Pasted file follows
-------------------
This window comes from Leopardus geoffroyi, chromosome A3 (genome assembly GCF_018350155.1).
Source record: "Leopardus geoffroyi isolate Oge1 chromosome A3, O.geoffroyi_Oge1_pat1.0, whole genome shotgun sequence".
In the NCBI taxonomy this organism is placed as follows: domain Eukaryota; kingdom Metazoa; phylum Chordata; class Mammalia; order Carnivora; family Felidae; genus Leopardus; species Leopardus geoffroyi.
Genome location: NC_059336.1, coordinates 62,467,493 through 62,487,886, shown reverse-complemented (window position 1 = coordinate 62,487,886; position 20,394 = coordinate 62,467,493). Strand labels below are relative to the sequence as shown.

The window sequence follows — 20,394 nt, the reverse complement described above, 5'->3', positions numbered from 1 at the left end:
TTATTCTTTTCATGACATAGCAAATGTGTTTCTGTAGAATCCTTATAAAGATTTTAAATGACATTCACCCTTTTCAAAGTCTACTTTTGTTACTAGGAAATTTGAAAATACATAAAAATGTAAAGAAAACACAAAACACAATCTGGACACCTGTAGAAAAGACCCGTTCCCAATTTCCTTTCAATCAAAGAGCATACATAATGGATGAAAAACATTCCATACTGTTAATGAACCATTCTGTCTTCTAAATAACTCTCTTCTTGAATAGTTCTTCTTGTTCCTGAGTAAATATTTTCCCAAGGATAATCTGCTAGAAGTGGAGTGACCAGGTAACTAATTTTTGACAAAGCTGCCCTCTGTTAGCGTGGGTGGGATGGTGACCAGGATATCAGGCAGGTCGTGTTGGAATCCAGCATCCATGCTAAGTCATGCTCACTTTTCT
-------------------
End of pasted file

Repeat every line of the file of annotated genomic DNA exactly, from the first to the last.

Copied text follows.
This window comes from Leopardus geoffroyi, chromosome A3 (genome assembly GCF_018350155.1).
Source record: "Leopardus geoffroyi isolate Oge1 chromosome A3, O.geoffroyi_Oge1_pat1.0, whole genome shotgun sequence".
In the NCBI taxonomy this organism is placed as follows: domain Eukaryota; kingdom Metazoa; phylum Chordata; class Mammalia; order Carnivora; family Felidae; genus Leopardus; species Leopardus geoffroyi.
Genome location: NC_059336.1, coordinates 62,467,493 through 62,487,886, shown reverse-complemented (window position 1 = coordinate 62,487,886; position 20,394 = coordinate 62,467,493). Strand labels below are relative to the sequence as shown.

The window sequence follows — 20,394 nt, the reverse complement described above, 5'->3', positions numbered from 1 at the left end:
TTATTCTTTTCATGACATAGCAAATGTGTTTCTGTAGAATCCTTATAAAGATTTTAAATGACATTCACCCTTTTCAAAGTCTACTTTTGTTACTAGGAAATTTGAAAATACATAAAAATGTAAAGAAAACACAAAACACAATCTGGACACCTGTAGAAAAGACCCGTTCCCAATTTCCTTTCAATCAAAGAGCATACATAATGGATGAAAAACATTCCATACTGTTAATGAACCATTCTGTCTTCTAAATAACTCTCTTCTTGAATAGTTCTTCTTGTTCCTGAGTAAATATTTTCCCAAGGATAATCTGCTAGAAGTGGAGTGACCAGGTAACTAATTTTTGACAAAGCTGCCCTCTGTTAGCGTGGGTGGGATGGTGACCAGGATATCAGGCAGGTCGTGTTGGAATCCAGCATCCATGCTAAGTCATGCTCACTTTTCT